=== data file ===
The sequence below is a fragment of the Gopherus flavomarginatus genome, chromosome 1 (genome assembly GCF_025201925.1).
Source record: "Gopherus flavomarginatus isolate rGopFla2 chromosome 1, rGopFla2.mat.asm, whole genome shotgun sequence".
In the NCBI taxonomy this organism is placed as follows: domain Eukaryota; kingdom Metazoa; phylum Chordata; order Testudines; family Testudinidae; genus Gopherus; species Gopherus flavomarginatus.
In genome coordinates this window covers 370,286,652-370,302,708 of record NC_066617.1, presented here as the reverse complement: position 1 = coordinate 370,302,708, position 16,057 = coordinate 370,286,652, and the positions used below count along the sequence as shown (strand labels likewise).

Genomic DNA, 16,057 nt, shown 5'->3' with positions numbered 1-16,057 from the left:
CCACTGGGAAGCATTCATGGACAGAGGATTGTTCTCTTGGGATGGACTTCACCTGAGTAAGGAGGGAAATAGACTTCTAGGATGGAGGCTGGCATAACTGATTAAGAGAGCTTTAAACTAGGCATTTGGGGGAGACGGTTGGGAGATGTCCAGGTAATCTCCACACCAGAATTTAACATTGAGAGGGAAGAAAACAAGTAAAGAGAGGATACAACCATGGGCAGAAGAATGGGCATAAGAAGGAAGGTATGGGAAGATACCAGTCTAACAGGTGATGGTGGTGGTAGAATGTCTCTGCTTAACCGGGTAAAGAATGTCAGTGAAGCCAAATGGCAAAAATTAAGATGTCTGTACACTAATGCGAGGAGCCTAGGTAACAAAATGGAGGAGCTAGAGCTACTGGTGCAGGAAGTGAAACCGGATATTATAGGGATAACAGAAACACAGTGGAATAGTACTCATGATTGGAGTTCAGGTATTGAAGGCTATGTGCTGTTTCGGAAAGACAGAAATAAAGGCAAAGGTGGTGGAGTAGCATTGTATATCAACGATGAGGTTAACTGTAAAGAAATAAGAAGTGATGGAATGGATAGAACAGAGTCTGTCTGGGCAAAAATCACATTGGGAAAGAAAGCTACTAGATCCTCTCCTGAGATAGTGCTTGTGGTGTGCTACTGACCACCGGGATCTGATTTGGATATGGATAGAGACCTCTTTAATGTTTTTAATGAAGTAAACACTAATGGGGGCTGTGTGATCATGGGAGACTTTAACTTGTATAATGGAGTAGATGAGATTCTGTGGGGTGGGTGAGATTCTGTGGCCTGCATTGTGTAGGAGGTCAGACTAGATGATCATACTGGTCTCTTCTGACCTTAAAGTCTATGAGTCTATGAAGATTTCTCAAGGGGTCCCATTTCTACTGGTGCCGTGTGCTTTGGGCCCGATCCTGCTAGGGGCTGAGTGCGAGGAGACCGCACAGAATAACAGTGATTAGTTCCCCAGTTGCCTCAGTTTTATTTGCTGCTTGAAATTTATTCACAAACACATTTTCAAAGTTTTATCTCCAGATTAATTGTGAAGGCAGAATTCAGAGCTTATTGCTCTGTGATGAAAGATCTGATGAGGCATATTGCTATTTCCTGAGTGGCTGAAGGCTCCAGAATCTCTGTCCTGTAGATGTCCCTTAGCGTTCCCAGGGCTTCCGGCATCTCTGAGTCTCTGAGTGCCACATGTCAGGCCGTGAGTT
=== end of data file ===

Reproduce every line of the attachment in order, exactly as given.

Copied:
The sequence below is a fragment of the Gopherus flavomarginatus genome, chromosome 1 (genome assembly GCF_025201925.1).
Source record: "Gopherus flavomarginatus isolate rGopFla2 chromosome 1, rGopFla2.mat.asm, whole genome shotgun sequence".
In the NCBI taxonomy this organism is placed as follows: domain Eukaryota; kingdom Metazoa; phylum Chordata; order Testudines; family Testudinidae; genus Gopherus; species Gopherus flavomarginatus.
In genome coordinates this window covers 370,286,652-370,302,708 of record NC_066617.1, presented here as the reverse complement: position 1 = coordinate 370,302,708, position 16,057 = coordinate 370,286,652, and the positions used below count along the sequence as shown (strand labels likewise).

Genomic DNA, 16,057 nt, shown 5'->3' with positions numbered 1-16,057 from the left:
CCACTGGGAAGCATTCATGGACAGAGGATTGTTCTCTTGGGATGGACTTCACCTGAGTAAGGAGGGAAATAGACTTCTAGGATGGAGGCTGGCATAACTGATTAAGAGAGCTTTAAACTAGGCATTTGGGGGAGACGGTTGGGAGATGTCCAGGTAATCTCCACACCAGAATTTAACATTGAGAGGGAAGAAAACAAGTAAAGAGAGGATACAACCATGGGCAGAAGAATGGGCATAAGAAGGAAGGTATGGGAAGATACCAGTCTAACAGGTGATGGTGGTGGTAGAATGTCTCTGCTTAACCGGGTAAAGAATGTCAGTGAAGCCAAATGGCAAAAATTAAGATGTCTGTACACTAATGCGAGGAGCCTAGGTAACAAAATGGAGGAGCTAGAGCTACTGGTGCAGGAAGTGAAACCGGATATTATAGGGATAACAGAAACACAGTGGAATAGTACTCATGATTGGAGTTCAGGTATTGAAGGCTATGTGCTGTTTCGGAAAGACAGAAATAAAGGCAAAGGTGGTGGAGTAGCATTGTATATCAACGATGAGGTTAACTGTAAAGAAATAAGAAGTGATGGAATGGATAGAACAGAGTCTGTCTGGGCAAAAATCACATTGGGAAAGAAAGCTACTAGATCCTCTCCTGAGATAGTGCTTGTGGTGTGCTACTGACCACCGGGATCTGATTTGGATATGGATAGAGACCTCTTTAATGTTTTTAATGAAGTAAACACTAATGGGGGCTGTGTGATCATGGGAGACTTTAACTTGTATAATGGAGTAGATGAGATTCTGTGGGGTGGGTGAGATTCTGTGGCCTGCATTGTGTAGGAGGTCAGACTAGATGATCATACTGGTCTCTTCTGACCTTAAAGTCTATGAGTCTATGAAGATTTCTCAAGGGGTCCCATTTCTACTGGTGCCGTGTGCTTTGGGCCCGATCCTGCTAGGGGCTGAGTGCGAGGAGACCGCACAGAATAACAGTGATTAGTTCCCCAGTTGCCTCAGTTTTATTTGCTGCTTGAAATTTATTCACAAACACATTTTCAAAGTTTTATCTCCAGATTAATTGTGAAGGCAGAATTCAGAGCTTATTGCTCTGTGATGAAAGATCTGATGAGGCATATTGCTATTTCCTGAGTGGCTGAAGGCTCCAGAATCTCTGTCCTGTAGATGTCCCTTAGCGTTCCCAGGGCTTCCGGCATCTCTGAGTCTCTGAGTGCCACATGTCAGGCCGTGAGTT